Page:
Does the world need another transport protocol?

New Transport Protocols. We saw a company this week pitching a new protocol for a certain internet application. A protocol that is a replacement for a very widely used internet protocol today — something that is regularly emitted by most clients and regularly consumed by most servers.

We asked ourselves — does the world really need a new protocol? It is really hard to bring out a new protocol to displace an entrenched one. Tcpip was invented for low speed serial links with a lot of latency, and then was further tuned for 10mbit csma/cd ethernet, and was further tuned for today’s gigabit switched ethernet. It is not perfect for today’s low latency, low loss, switched fabrics. But it is good enough and so things like ISO died along the way. Heck we can’t even get to IPv6.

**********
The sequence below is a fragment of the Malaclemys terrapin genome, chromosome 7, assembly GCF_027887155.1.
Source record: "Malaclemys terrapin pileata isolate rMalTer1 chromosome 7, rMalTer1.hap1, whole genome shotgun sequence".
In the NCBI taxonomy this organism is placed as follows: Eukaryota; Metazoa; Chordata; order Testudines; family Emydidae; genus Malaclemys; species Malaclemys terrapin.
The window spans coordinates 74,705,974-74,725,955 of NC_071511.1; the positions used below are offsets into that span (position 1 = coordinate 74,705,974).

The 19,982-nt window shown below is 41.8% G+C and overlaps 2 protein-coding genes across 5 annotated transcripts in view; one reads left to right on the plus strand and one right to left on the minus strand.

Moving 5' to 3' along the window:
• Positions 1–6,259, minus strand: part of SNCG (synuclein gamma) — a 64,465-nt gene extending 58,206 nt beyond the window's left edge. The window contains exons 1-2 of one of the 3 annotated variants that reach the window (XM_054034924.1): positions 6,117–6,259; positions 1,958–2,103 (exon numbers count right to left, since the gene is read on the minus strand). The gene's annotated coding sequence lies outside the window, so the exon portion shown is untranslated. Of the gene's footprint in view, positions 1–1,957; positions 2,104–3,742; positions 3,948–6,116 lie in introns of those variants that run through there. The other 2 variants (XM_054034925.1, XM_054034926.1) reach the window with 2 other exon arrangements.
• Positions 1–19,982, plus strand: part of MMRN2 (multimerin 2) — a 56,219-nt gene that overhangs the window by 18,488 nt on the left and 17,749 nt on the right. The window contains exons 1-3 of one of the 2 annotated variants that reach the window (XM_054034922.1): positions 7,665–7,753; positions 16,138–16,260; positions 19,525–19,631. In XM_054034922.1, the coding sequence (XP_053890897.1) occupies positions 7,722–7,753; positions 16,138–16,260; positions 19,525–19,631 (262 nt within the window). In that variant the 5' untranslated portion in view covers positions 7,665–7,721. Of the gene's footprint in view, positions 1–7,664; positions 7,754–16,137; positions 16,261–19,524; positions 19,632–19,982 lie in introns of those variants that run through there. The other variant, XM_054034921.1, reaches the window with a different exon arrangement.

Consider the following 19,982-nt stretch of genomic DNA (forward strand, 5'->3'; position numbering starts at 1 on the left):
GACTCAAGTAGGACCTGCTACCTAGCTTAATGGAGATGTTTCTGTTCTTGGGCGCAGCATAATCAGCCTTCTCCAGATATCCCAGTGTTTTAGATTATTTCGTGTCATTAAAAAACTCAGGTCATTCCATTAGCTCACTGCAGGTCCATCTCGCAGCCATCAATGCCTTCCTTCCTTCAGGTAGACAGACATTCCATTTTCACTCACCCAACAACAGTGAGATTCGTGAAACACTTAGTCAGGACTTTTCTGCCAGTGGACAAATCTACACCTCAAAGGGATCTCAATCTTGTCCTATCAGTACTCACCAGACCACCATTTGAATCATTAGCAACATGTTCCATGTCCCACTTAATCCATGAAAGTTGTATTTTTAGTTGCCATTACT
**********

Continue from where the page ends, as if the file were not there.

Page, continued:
Even for fundamentally new media, like wireless (well kind of new, just ignore aloha for the sake of this argument), ip is probably going to win and overwhelm things like bluetooth.

The established base of economic activity around existing popular protocols is so great, it is hard for a new entrant to break in. Even if the new entrant is twice as fast, who cares? That is just 18 months of moore’s law.

So I am eternally doubtful about new protocols. A new protocol is going to have to be dramatically better — 10x plus — or solve a big problem that the existing protocol just can’t be bent to solve.

The cost to distribute a new protocol to hundreds of millions of end nodes and servers is just huge. Very very hard to get a new protocol distributed that is just a replacement for an existing one.